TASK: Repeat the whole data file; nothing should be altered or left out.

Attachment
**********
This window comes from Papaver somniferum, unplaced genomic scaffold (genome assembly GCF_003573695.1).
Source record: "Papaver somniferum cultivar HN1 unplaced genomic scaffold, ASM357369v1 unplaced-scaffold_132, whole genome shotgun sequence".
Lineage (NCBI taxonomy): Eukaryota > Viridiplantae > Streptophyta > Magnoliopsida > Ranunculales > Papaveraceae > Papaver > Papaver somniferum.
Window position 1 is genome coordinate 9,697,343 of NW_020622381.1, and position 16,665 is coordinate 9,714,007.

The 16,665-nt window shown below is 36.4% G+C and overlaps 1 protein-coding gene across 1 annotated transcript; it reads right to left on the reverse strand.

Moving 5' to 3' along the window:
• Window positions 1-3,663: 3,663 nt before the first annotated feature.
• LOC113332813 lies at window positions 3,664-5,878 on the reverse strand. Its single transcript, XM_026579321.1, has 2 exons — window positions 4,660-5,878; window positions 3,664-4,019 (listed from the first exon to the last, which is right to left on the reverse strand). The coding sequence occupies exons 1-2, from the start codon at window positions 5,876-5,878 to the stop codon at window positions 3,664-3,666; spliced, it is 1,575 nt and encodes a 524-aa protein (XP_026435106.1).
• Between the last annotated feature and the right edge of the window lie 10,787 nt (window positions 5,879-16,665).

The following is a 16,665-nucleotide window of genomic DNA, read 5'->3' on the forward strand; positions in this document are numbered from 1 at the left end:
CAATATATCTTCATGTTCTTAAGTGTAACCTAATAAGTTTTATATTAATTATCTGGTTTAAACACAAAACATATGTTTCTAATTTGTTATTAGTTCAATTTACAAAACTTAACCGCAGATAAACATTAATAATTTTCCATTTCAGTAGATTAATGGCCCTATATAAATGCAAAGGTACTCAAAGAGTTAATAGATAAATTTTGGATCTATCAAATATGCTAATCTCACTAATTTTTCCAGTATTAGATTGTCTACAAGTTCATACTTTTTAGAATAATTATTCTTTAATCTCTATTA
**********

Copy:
This window comes from Papaver somniferum, unplaced genomic scaffold (genome assembly GCF_003573695.1).
Source record: "Papaver somniferum cultivar HN1 unplaced genomic scaffold, ASM357369v1 unplaced-scaffold_132, whole genome shotgun sequence".
Lineage (NCBI taxonomy): Eukaryota > Viridiplantae > Streptophyta > Magnoliopsida > Ranunculales > Papaveraceae > Papaver > Papaver somniferum.
Window position 1 is genome coordinate 9,697,343 of NW_020622381.1, and position 16,665 is coordinate 9,714,007.

The 16,665-nt window shown below is 36.4% G+C and overlaps 1 protein-coding gene across 1 annotated transcript; it reads right to left on the reverse strand.

Moving 5' to 3' along the window:
• Window positions 1-3,663: 3,663 nt before the first annotated feature.
• LOC113332813 lies at window positions 3,664-5,878 on the reverse strand. Its single transcript, XM_026579321.1, has 2 exons — window positions 4,660-5,878; window positions 3,664-4,019 (listed from the first exon to the last, which is right to left on the reverse strand). The coding sequence occupies exons 1-2, from the start codon at window positions 5,876-5,878 to the stop codon at window positions 3,664-3,666; spliced, it is 1,575 nt and encodes a 524-aa protein (XP_026435106.1).
• Between the last annotated feature and the right edge of the window lie 10,787 nt (window positions 5,879-16,665).

The following is a 16,665-nucleotide window of genomic DNA, read 5'->3' on the forward strand; positions in this document are numbered from 1 at the left end:
CAATATATCTTCATGTTCTTAAGTGTAACCTAATAAGTTTTATATTAATTATCTGGTTTAAACACAAAACATATGTTTCTAATTTGTTATTAGTTCAATTTACAAAACTTAACCGCAGATAAACATTAATAATTTTCCATTTCAGTAGATTAATGGCCCTATATAAATGCAAAGGTACTCAAAGAGTTAATAGATAAATTTTGGATCTATCAAATATGCTAATCTCACTAATTTTTCCAGTATTAGATTGTCTACAAGTTCATACTTTTTAGAATAATTATTCTTTAATCTCTATTA